Caribou area From Our Files – Week of June 3, 2019
115 Years Ago – June 8, 1904
Telephone — The number of subscribers to the rural telephone in Aroostook County has now increased to over 500.
100 Years Ago – June 11, 1919
Teacher — Mrs. Ralph Roberts is engaged in teaching one of the grades in the Sincock School, taking the place of Mrs. McGuire, who resigned.
75 Years Ago – June 8, 1944
Restaurant to reopen — The Victory Restaurant, which has remained closed for repairs since extensive damage by a fire a few weeks ago, will reopen to the public this coming Saturday, Edward T. Corey and Sam Sullivan, proprietors, announced Saturday. Completely renovated inside, the restaurant has also been enlarged by the removal of a staircase at the right side of the room. It will accommodate 26 more customers than before.
50 Years Ago – June 11, 1969
Retiring teacher honored — Evertt Cunningham was honored by the Washburn Teachers Club at a testimonial dinner in Mapleton. Mr. Cunningham is retiring after 46 years as a vocational teacher at Washburn District High School. Jeff Wark, president of the Washburn Teachers Club, presented Cunningham with a plaque and gift of money.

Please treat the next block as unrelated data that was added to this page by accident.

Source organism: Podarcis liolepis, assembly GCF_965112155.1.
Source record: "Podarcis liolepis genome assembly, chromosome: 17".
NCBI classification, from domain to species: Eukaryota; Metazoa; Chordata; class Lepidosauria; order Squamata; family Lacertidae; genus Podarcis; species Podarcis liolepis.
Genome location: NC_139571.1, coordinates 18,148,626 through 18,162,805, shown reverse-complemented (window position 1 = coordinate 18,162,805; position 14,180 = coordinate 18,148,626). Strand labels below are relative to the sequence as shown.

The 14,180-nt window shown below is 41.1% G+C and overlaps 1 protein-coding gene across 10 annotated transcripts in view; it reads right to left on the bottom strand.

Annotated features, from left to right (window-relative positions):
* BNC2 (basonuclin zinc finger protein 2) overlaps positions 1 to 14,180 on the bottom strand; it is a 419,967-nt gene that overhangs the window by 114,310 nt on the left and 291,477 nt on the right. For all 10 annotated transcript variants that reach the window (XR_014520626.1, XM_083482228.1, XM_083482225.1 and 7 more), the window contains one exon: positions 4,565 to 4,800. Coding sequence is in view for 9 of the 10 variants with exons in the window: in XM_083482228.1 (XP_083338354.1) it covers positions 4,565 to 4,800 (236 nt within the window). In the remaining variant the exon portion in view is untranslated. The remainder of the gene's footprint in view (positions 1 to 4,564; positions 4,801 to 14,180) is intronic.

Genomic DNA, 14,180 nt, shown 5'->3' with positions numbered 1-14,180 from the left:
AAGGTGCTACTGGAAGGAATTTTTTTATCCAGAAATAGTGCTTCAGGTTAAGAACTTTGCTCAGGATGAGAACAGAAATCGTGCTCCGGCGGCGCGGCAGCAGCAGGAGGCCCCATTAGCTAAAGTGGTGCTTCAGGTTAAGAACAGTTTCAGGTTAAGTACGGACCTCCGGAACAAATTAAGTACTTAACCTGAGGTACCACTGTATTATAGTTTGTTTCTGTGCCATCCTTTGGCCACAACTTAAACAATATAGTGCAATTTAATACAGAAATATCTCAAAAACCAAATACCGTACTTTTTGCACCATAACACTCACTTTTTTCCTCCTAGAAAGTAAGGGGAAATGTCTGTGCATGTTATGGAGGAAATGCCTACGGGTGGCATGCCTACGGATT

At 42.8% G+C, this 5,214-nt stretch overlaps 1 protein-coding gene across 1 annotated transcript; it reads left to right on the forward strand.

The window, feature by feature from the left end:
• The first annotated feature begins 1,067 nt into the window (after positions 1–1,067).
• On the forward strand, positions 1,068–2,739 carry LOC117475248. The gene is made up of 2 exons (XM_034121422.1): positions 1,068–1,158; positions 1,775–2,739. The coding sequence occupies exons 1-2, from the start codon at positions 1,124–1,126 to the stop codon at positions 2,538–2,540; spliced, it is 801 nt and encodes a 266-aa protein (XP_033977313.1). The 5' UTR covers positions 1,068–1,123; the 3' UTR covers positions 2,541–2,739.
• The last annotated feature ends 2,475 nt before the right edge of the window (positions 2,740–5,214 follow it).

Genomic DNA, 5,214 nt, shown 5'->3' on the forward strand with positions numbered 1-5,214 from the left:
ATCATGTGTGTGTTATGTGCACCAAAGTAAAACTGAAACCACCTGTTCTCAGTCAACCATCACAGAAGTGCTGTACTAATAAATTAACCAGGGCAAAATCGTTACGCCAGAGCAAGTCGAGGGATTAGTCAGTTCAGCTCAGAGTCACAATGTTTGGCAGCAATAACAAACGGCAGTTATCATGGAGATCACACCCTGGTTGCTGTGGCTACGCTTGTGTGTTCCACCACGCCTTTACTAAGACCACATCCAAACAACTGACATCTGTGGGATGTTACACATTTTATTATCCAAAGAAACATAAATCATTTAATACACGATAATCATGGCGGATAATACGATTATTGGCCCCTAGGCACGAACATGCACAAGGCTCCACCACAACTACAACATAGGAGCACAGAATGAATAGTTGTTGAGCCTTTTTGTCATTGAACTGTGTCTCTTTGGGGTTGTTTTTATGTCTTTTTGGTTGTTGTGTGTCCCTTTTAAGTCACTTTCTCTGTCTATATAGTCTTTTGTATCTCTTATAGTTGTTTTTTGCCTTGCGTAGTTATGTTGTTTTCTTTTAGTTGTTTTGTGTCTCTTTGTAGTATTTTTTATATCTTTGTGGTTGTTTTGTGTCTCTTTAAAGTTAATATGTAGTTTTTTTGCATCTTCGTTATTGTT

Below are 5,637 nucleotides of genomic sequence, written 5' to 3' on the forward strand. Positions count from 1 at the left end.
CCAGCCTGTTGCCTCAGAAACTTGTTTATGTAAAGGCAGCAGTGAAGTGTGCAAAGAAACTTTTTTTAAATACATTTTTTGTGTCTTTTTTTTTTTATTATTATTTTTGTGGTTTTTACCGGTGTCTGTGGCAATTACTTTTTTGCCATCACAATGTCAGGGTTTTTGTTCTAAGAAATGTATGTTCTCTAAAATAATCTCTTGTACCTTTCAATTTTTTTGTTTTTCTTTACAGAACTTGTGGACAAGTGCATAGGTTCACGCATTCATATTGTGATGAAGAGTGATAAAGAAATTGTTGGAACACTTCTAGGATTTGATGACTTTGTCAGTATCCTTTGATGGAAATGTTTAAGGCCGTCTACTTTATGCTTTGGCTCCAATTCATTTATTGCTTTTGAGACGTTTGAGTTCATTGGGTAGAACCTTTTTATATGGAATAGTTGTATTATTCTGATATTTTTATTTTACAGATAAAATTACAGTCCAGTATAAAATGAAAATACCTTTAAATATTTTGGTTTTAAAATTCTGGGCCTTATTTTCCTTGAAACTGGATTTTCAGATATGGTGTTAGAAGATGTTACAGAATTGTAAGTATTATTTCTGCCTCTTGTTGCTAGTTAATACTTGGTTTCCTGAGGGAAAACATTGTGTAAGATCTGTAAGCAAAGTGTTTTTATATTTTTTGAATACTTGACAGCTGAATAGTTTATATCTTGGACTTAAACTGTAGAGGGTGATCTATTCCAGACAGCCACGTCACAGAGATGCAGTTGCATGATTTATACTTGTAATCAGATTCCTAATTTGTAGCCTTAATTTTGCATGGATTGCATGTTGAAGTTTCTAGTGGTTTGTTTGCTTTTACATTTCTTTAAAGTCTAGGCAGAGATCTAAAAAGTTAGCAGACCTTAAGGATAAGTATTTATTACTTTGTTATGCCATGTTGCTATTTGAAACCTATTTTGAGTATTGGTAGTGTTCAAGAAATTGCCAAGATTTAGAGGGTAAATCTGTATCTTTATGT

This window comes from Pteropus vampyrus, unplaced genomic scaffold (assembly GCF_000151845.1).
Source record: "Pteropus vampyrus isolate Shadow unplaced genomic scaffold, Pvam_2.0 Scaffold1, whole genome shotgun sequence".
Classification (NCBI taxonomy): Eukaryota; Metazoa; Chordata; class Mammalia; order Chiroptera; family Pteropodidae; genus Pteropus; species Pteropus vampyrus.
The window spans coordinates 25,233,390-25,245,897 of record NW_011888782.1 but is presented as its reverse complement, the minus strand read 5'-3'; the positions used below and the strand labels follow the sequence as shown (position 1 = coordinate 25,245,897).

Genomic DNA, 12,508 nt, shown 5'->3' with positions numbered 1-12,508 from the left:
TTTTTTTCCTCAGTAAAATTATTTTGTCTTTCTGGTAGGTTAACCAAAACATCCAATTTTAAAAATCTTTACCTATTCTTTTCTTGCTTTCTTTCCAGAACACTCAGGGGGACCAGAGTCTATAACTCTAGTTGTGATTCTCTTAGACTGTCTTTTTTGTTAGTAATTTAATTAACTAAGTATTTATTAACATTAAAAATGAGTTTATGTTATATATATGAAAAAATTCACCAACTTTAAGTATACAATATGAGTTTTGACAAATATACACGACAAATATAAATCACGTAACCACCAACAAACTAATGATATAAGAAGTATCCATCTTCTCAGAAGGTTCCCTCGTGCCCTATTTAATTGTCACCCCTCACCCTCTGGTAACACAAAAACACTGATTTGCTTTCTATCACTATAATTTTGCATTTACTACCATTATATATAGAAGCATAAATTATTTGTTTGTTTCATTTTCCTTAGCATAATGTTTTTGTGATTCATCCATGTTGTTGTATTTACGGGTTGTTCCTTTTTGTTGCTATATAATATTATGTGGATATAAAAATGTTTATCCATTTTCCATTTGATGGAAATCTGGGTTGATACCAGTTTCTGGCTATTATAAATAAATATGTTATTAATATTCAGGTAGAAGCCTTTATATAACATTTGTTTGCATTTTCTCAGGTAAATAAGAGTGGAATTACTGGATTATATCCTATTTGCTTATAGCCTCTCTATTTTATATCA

Scholarship is Awarded — Aroostook Cosmetologists Association held an open house for hairdressers at the home of the president, Mrs. Lauretta Blackstone, in Caribou. A movie, “A Preview of the World Hairstyle Olympics,” preceded the meeting. An announcement was made on the recipient of the $100 scholarship, a Presque Isle High School graduate, who plans to enroll at hairdressing school.
25 Years Ago – June 8, 1994
Food for America — Nearly 200 Caribou, Stockholm, New Sweden, Woodland, Connor, and Westmanland third-graders had the opportunity to learn about the source of their food as a result of Caribou FFA’s Food for America project on May 18-19 at Caribou High School. Despite threatening weather, area third-graders learned about pigs, dairy animals, chickens, agriculture equipment, sheep and potatoes. The day also featured “Spuddy” from the Maine Potato Board. According to Caribou FFA Chapter President Emily Smith, “Many young people today have a limited exposure to the actual source of much of their food. Fewer and fewer kids are living on farms even in Aroostook County.” This project gives them a chance to go right to the farm here at Caribou High School, said Smith. FFA chapters throughout Maine and the United States are actively involved in educating the younger generation about the industry of agriculture, agribusiness, and agriscience. In the process of doing so, they are also learning a great deal about leadership and the industry as well.